Diazepam is a benzodiazepine derivative identified chemically as 7-chloro-1,3-dihydro-1-methyl-5-phenyl-2H-1,4-benzodiazepin-2-one. It is a colorless crystalline compound, insoluble in water and has a molecular weight of 284.75. Diazepam is a benzodiazepine with CNS depressant properties and a somewhat flatter dose-response slope than the sedative-hypnotic drugs. In laboratory animals, it produces, in varying doses, taming, disinhibitory, sedative, anticonvulsant, muscle relaxant, ataxic and hypnotic effects.
Diazepam is a 1,4-benzodiazepine, which binds with high affinity to the GABA A receptor in the brain to reduce arousal and to affect emotions. Diazepam’s action causes an increase in affinity of the major inhibitory neurotransmitter, GABA. GABA binds mainly to the a subunit while diazepam binds to the b subunit. The g subunit is also essential for modulation of chloride transport by benzodiazepines. Diazepam increases chloride transport through ion-channels and ultimately reduces the arousal of the cortical and limbic systems in the CNS. Diazepam depresses the electrical after-discharge in the amygdala and hippocampus regions of the limbic system that affect emotions.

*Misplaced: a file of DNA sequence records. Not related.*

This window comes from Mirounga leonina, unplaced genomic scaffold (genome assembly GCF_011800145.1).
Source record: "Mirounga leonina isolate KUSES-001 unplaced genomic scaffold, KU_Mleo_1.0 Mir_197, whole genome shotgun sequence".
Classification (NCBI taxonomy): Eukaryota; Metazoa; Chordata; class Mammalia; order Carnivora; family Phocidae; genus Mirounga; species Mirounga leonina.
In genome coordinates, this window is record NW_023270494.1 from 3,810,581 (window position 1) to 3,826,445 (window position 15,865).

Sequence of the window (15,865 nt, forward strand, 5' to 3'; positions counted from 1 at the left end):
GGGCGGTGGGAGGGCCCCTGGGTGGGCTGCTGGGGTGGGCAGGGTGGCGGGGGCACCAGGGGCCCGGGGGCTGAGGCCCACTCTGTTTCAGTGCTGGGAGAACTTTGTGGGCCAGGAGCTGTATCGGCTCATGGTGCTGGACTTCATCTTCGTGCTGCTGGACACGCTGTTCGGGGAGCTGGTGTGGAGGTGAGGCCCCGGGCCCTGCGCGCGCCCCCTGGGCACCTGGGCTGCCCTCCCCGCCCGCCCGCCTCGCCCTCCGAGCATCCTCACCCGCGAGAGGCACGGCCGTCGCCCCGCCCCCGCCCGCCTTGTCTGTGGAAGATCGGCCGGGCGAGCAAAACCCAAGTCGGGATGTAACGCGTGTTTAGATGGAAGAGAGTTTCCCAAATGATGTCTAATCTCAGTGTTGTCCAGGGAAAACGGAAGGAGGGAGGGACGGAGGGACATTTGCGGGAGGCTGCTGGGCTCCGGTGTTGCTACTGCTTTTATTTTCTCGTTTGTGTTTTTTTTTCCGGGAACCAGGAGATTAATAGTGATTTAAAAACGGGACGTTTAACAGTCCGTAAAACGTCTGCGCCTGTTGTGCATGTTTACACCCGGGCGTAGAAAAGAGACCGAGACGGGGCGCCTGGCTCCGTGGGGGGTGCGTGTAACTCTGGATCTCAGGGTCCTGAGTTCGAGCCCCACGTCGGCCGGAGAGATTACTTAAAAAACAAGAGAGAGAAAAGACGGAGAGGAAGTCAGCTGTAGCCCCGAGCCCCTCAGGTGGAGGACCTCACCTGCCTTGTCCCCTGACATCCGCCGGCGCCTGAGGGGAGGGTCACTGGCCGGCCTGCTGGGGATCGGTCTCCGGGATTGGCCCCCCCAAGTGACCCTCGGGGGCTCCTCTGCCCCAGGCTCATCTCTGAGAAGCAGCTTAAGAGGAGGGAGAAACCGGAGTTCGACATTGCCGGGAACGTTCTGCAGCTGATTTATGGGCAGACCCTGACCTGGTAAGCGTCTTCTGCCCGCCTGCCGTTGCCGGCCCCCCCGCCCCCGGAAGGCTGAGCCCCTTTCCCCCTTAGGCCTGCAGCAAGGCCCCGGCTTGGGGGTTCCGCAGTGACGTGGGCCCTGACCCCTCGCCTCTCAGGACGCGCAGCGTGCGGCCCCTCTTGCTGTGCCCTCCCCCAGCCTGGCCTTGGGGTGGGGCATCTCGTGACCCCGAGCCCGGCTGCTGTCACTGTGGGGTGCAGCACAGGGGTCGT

Diazepam is used for the short-term relief of symptoms related to anxiety disorders. Diazepam is also used for the treatment of agitation, tremors, delirium, seizures, and hallucinations as a result of alcohol withdrawal. Diazepam is also used for relief of muscle spasms in certain neurological diseases. Diazepam is used to abort active seizures and can be combined with other drugs in treating severe recurrent seizures.